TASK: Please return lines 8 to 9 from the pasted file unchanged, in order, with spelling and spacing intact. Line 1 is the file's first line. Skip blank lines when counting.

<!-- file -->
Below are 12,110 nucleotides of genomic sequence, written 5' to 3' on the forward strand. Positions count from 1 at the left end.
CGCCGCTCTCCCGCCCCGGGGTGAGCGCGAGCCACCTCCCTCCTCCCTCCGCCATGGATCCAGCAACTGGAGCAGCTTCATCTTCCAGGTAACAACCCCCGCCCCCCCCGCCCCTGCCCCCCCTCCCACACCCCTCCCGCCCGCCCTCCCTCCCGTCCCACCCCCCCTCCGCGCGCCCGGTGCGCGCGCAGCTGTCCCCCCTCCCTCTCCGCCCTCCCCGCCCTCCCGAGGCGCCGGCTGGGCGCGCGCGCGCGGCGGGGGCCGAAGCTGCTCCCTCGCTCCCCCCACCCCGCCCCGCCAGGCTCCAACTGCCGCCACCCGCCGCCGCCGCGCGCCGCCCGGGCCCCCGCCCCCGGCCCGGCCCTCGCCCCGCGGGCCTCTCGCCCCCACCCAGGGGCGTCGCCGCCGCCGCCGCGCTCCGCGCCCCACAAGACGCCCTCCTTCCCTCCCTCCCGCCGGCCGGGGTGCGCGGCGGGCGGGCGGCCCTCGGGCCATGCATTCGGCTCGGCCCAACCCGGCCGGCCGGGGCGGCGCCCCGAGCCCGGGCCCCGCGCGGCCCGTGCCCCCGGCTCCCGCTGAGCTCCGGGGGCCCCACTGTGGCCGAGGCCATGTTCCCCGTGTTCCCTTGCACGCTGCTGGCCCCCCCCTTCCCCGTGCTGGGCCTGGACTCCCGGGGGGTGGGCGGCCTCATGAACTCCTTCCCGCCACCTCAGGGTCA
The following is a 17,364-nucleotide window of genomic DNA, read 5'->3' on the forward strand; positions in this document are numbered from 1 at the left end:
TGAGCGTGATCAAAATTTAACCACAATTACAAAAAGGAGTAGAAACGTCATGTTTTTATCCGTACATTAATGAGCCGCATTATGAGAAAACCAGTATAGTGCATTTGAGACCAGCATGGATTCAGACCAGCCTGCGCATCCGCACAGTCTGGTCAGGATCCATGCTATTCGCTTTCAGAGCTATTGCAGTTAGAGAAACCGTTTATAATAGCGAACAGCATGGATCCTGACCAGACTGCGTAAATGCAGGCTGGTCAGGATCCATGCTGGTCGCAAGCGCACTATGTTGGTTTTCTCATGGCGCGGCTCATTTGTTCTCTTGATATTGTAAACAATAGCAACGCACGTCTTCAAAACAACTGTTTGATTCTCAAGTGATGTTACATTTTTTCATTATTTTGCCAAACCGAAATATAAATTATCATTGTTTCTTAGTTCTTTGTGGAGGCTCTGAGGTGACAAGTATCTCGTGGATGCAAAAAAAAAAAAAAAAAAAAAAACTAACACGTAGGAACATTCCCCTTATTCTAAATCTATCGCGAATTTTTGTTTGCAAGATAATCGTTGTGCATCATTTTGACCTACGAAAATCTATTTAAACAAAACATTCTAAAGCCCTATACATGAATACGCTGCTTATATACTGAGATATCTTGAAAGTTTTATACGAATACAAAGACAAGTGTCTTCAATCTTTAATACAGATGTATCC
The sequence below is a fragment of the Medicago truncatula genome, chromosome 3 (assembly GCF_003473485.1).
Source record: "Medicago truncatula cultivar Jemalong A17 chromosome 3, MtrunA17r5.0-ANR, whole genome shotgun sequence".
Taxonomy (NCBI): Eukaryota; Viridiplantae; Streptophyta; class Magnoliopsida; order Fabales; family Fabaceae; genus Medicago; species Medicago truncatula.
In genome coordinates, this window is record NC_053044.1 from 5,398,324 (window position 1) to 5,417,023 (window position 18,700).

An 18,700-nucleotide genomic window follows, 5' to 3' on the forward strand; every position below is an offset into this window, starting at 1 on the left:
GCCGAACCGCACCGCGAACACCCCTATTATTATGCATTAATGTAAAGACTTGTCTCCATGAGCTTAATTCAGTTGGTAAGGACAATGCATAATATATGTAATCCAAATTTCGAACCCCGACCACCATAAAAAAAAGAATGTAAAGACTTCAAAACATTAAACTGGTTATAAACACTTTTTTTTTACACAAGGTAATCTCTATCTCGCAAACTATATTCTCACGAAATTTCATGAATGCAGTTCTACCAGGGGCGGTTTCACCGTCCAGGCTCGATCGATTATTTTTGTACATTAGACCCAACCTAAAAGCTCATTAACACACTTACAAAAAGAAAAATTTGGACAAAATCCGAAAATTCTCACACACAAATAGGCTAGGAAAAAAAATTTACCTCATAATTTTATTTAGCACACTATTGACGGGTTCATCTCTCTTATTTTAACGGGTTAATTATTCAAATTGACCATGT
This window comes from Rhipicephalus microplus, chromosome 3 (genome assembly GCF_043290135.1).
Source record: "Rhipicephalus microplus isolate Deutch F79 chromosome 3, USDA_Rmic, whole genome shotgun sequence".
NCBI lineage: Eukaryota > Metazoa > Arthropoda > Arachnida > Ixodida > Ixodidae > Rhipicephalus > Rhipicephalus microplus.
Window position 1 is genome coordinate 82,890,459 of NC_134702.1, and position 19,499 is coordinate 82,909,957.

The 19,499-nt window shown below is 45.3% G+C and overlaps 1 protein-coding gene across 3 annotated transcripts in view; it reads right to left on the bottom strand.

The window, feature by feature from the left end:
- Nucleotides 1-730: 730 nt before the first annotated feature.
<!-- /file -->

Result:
In genome coordinates, this window is record NC_053044.1 from 5,398,324 (window position 1) to 5,417,023 (window position 18,700).

An 18,700-nucleotide genomic window follows, 5' to 3' on the forward strand; every position below is an offset into this window, starting at 1 on the left: